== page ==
This leads us to a more fundamental point, which is that, although the correlations reported in the study are potentially significant, they do not comprise evidence that being involved in the goth scene is a cause of depression or self-harm. As the authors of the study note, the figures are equally open to the conclusion that those with a propensity for depression or self-harm are disproportionately attracted to the goth scene. Such an interpretation would certainly find support in some of the qualitative research that has been carried out on goths, including my own, which has indicated that many goths become involved in the scene following periods of low status, social isolation or even bullying within mainstream school peer groups (Hodkinson 2002). Such studies indicate that such individuals tend to experience the goth scene as a positive environment, including with respect to the development of friendships, self-worth and a sense of belonging.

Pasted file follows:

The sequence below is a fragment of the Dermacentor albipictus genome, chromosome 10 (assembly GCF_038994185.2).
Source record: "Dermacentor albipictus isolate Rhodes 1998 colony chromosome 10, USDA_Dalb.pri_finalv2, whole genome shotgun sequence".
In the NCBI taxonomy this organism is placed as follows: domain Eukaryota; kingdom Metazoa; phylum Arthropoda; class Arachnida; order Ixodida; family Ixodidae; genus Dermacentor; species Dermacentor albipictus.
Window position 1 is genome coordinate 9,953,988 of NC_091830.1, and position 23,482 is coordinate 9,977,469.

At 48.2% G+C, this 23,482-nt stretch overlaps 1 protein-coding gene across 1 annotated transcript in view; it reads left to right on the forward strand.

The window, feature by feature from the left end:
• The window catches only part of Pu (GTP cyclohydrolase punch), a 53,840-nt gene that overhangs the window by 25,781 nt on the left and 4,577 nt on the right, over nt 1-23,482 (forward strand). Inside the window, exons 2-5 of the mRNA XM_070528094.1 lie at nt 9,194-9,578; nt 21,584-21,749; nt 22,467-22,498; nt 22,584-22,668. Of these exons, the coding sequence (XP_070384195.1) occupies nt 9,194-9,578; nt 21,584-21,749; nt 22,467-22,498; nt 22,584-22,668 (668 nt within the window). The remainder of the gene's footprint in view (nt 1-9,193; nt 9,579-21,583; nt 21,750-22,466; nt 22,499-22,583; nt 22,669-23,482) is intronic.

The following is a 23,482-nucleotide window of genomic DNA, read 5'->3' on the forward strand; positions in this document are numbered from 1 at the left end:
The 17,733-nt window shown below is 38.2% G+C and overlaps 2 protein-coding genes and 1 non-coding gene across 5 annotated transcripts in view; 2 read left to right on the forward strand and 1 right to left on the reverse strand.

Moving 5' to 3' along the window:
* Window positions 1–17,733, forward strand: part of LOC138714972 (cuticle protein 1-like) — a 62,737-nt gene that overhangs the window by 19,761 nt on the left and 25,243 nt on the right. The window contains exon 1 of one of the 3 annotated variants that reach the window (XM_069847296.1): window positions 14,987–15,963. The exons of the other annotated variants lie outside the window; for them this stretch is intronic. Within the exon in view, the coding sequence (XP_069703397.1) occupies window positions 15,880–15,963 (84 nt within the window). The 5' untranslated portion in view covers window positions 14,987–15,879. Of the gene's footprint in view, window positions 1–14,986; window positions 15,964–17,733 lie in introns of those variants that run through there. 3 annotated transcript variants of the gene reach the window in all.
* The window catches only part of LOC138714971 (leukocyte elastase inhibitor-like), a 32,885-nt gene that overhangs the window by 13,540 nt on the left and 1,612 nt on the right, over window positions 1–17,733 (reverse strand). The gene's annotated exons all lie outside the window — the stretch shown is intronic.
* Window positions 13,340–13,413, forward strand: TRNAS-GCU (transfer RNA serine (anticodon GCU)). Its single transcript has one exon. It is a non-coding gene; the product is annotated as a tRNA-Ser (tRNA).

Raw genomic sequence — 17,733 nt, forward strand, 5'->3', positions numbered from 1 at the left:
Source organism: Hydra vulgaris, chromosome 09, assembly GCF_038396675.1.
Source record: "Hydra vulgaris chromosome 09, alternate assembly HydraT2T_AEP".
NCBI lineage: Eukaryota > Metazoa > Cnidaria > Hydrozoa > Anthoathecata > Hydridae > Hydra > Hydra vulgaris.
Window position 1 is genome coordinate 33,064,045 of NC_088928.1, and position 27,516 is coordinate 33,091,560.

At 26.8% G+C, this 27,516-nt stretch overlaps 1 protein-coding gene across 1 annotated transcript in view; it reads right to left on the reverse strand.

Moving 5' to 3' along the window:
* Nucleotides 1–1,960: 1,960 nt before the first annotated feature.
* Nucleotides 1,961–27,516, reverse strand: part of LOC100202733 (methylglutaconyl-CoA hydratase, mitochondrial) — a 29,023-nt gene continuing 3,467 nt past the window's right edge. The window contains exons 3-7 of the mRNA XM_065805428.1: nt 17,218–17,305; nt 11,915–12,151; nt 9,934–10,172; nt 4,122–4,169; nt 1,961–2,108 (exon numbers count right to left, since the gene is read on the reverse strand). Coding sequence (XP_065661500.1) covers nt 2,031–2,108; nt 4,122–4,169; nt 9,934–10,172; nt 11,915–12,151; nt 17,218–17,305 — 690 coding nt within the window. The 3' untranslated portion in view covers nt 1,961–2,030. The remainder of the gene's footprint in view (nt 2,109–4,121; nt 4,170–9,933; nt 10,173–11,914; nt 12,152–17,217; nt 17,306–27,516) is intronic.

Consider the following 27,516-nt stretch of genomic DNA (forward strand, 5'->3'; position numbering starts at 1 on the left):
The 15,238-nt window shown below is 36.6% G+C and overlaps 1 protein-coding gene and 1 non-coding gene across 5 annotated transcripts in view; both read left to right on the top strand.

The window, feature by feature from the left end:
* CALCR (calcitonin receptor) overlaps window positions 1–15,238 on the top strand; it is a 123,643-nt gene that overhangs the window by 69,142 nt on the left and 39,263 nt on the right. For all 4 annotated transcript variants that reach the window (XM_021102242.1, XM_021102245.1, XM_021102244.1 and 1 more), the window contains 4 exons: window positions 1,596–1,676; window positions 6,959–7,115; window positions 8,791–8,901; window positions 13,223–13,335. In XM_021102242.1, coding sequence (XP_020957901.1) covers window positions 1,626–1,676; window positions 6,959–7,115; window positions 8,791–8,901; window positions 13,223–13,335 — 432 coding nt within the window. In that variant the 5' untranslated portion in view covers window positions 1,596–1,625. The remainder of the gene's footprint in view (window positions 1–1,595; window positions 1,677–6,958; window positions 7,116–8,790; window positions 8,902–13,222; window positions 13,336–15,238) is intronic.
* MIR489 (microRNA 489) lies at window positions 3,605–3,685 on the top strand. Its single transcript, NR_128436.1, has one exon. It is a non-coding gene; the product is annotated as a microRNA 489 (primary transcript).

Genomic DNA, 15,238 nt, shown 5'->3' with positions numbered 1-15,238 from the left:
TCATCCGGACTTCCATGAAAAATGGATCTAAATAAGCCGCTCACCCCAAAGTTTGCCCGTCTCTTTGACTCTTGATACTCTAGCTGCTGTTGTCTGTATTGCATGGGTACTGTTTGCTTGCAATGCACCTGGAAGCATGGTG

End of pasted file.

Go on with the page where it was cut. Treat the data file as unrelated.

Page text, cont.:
Importantly, Bowes et al did investigate the significance of their results in greater depth by making adjustments for a range of confounding variables, including previous depression, earlier experiences of bullying and mother’s education level. An increase in risk of both mental health outcomes in proportion to level of goth identification was still visible even after such adjustments, they report, albeit a smaller one. Importantly, though, the figures cited above and across media reports are non-adjusted and should be interpreted as such. It is also possible, as the authors acknowledge, that other confounding factors may not have been adjusted for at all. It is possible, for example, that individuals could be experiencing fluctuating levels of unhappiness without suffering direct bullying or meeting criteria for clinical depression at the time, for example.